John Wedgwood Clarke, Landfill (Valley Press, £10.99).

John Wedgwood Clarke’s first full collection, Ghost Pot, came with encomia from Carol Rumens, Penelope Shuttle and Michael Symmons Roberts. On its cover, Bernard O’Donoghue called the book, ‘a masterpiece’. Over the years, his poems have appeared in a range of prestigious journals including, Poetry Ireland Review, PN Review and Poetry Review. To that extent, it is surprising that Wedgwood Clarke’s work is not better known. Perhaps his recent television appearances will raise his profile.

Ghost Pot contained a range of poems concerned almost exclusively with the natural world. That natural world was often to be found in and around Yorkshire, where Wedgwood Clark was living and lecturing at universities. But it needs to be emphasised that his poems have never been ‘academic’. The poems in Ghost Pot are closely observed and often sensual evocations of the world. One such is the lovely ‘Grey Mullet’, the ending of which I’ll quote at length,

they just hovered
By the steps, around green chains,
scaling the distance between boat and shadow
oblivious, as they listened out
for someone to arrive, enthralled
by a sound on the edge of their hearing.

Post Ted Hughes, it is often difficult to ‘characterise’ fauna and flora in ways which do not seem precious or sentimental. However, Wedgwood Clarke not only observes carefully but moves that observation, of the mullet hovering in the water, into a personification which emphasises the selfhood of the fish even while still using the human sense of hearing to personify.

Wedgwood Clarke’s new book, Landfill, explores that natural world more in terms of environmental concerns, as might be gleaned from the title…and the cover, Wedgwood Clarke’s own photo of landfill. In this book, too, that concern is held within a closely observant and quite impacted style. These are the first six lines of ‘Waste Oil Tank’,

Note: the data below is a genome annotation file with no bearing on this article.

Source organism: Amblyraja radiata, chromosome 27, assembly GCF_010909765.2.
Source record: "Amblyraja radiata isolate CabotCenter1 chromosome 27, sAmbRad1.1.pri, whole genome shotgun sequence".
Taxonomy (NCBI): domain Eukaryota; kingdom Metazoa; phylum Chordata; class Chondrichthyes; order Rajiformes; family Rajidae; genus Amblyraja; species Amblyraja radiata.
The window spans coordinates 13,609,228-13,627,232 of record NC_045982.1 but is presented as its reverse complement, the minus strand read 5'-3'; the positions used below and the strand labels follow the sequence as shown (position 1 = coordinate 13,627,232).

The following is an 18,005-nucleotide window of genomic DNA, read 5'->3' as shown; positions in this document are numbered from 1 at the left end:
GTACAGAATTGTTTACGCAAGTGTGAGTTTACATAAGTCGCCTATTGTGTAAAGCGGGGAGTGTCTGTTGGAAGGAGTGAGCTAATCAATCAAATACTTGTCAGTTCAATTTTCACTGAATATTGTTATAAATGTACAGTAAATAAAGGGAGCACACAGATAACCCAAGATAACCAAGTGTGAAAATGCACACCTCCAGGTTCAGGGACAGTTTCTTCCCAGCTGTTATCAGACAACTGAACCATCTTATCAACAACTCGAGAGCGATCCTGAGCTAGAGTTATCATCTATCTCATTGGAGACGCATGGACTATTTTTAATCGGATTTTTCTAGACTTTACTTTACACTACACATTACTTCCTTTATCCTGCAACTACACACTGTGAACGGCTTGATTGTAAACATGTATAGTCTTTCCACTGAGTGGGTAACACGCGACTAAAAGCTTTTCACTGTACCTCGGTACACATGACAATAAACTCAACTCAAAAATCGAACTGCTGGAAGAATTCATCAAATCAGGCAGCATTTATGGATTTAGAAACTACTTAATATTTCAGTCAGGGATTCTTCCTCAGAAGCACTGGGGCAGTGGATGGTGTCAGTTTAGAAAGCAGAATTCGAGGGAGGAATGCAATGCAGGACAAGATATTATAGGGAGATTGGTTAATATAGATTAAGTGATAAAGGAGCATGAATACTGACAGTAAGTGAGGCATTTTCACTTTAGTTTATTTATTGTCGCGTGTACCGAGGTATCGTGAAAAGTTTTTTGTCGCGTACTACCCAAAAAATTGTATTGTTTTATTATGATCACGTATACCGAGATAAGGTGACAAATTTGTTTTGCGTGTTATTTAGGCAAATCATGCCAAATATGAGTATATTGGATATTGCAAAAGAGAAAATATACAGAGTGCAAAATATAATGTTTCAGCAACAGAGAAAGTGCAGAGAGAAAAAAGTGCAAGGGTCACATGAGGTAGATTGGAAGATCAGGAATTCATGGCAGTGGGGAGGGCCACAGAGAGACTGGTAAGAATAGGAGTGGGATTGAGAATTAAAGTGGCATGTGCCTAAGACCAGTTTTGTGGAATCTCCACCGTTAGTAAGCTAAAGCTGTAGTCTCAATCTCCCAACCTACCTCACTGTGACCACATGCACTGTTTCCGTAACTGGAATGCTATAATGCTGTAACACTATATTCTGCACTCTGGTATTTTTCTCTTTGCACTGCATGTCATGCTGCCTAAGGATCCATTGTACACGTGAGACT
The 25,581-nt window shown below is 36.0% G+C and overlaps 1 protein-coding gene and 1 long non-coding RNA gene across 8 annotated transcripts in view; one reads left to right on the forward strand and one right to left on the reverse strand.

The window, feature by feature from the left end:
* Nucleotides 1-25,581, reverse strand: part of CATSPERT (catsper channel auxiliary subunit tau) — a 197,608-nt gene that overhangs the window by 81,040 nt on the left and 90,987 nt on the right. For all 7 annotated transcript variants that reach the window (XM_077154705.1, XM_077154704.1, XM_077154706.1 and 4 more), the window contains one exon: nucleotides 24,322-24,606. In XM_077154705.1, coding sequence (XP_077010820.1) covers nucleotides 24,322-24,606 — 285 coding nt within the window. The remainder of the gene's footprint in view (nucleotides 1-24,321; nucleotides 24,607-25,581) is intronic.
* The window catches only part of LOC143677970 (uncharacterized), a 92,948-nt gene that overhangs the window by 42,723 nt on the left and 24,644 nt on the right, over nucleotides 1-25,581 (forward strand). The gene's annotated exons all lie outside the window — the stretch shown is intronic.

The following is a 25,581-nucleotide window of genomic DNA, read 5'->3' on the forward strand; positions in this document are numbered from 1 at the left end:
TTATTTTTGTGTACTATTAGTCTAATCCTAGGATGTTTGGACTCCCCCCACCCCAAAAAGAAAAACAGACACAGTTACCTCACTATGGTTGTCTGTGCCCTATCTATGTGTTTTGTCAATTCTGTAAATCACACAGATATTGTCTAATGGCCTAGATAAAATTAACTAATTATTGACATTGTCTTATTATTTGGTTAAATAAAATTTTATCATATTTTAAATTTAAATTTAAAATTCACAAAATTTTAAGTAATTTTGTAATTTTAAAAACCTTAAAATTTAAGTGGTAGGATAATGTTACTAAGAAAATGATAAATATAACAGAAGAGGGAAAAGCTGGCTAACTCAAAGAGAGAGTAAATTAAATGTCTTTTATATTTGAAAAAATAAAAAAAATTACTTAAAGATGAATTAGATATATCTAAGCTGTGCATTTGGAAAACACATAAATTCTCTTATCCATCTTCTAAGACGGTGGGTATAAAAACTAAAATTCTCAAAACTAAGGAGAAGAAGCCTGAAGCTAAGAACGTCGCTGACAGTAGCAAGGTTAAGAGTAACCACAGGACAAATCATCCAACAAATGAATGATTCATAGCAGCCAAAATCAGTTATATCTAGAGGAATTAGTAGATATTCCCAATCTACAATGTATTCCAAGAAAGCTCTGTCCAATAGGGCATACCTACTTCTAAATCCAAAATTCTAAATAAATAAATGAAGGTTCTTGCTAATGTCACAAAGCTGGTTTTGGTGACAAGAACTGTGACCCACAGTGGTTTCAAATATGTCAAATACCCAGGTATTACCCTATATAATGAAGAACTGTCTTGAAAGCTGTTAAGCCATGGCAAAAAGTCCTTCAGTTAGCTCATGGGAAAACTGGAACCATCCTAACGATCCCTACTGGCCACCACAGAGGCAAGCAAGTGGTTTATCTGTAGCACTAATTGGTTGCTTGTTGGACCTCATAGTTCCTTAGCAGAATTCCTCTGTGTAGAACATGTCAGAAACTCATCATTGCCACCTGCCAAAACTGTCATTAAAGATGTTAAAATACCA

Its black gullet swallows oil’s swooping tongue,
lightness pouring up the arm.

The terminal barrel winks and gleams,
gorgeously sun-warmed like a holiday wall

under contrails unravelling
their white intestines into almost cloud.

In ‘Waste Oil Tank’, there is something of the kind of personification which we have seen in ‘Grey Mullet’ above. That first line not only creates a suitably oleaginous image, but there is also the sense of oleaginous movement too; and also something more disturbing with that sense of the gullet swallowing the tongue. That disturbance is then followed by the ‘lightness pouring up the arm’, so that transformations become more surreal. The waste oil tank becomes revealed to the reader/viewer as almost having its own sense of disturbing agency. And yet, the disturbance is ameliorated by the image of the sun-warmed holiday wall. Here, Wedgwood Clarke’s powers of observation and simile allow the reader some momentary comfort; until the contrails in the sky, with that image of literal viscera, impress that even in the air above us further pollution is taking place.

However, environmental concerns do not quite dominate this book. Towards the end of Landfill, Wedgwood Clarke offers us ‘Suite for Artificial Voices’. This is a sonnet sequence of four first-person monologues. Perhaps Wedgwood Clarke’s actor training at the Guildhall informs this sequence because they do jump off the page and beg for performance. These poems, too, have a surreal feel to them. This is the end of the second of the sonnets, ‘Laryngectomy’,

But thank you for trying to measure muscle into me.
You have found a way to make a pause
that is not a comma, and so is like
the white space in which the throat bleeds
when it cannot bandage it with words.

Wedgwood Clarke is reaching into the body here, as he has done with ‘Waste Oil Tank’, but here the body is the body. There is a ‘you’ who, we might presume, is the surgeon treating the patient. But Wedgwood Clarke’s imagination is both vivid and quick enough to have the throat ‘bandag[ing]’ a white space, which we might imagine is both the hollow tube of the throat but also the space left when there are no words. Perhaps Wedgwood Clarke will write more of these ‘speeches’ in future volumes.

Ian Pople

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